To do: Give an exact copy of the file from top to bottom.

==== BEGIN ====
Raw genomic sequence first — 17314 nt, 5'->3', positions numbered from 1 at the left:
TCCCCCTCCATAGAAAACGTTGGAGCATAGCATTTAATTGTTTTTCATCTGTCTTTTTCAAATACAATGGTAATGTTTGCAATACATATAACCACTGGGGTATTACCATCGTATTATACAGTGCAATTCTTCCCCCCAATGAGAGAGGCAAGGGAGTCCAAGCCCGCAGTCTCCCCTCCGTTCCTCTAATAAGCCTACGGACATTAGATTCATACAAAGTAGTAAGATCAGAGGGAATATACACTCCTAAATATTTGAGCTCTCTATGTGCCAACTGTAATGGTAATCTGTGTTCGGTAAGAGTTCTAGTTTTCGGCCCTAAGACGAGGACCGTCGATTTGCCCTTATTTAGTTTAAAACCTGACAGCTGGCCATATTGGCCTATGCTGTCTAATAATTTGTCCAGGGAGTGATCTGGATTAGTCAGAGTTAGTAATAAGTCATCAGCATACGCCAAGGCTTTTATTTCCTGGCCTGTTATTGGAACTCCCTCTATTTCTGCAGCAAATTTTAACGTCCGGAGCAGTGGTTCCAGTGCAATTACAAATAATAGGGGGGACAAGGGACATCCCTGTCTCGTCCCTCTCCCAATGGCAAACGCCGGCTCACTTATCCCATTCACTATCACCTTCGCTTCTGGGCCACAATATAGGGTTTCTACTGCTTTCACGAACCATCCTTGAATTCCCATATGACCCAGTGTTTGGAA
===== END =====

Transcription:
Raw genomic sequence first — 17314 nt, 5'->3', positions numbered from 1 at the left:
TCCCCCTCCATAGAAAACGTTGGAGCATAGCATTTAATTGTTTTTCATCTGTCTTTTTCAAATACAATGGTAATGTTTGCAATACATATAACCACTGGGGTATTACCATCGTATTATACAGTGCAATTCTTCCCCCCAATGAGAGAGGCAAGGGAGTCCAAGCCCGCAGTCTCCCCTCCGTTCCTCTAATAAGCCTACGGACATTAGATTCATACAAAGTAGTAAGATCAGAGGGAATATACACTCCTAAATATTTGAGCTCTCTATGTGCCAACTGTAATGGTAATCTGTGTTCGGTAAGAGTTCTAGTTTTCGGCCCTAAGACGAGGACCGTCGATTTGCCCTTATTTAGTTTAAAACCTGACAGCTGGCCATATTGGCCTATGCTGTCTAATAATTTGTCCAGGGAGTGATCTGGATTAGTCAGAGTTAGTAATAAGTCATCAGCATACGCCAAGGCTTTTATTTCCTGGCCTGTTATTGGAACTCCCTCTATTTCTGCAGCAAATTTTAACGTCCGGAGCAGTGGTTCCAGTGCAATTACAAATAATAGGGGGGACAAGGGACATCCCTGTCTCGTCCCTCTCCCAATGGCAAACGCCGGCTCACTTATCCCATTCACTATCACCTTCGCTTCTGGGCCACAATATAGGGTTTCTACTGCTTTCACGAACCATCCTTGAATTCCCATATGACCCAGTGTTTGGAA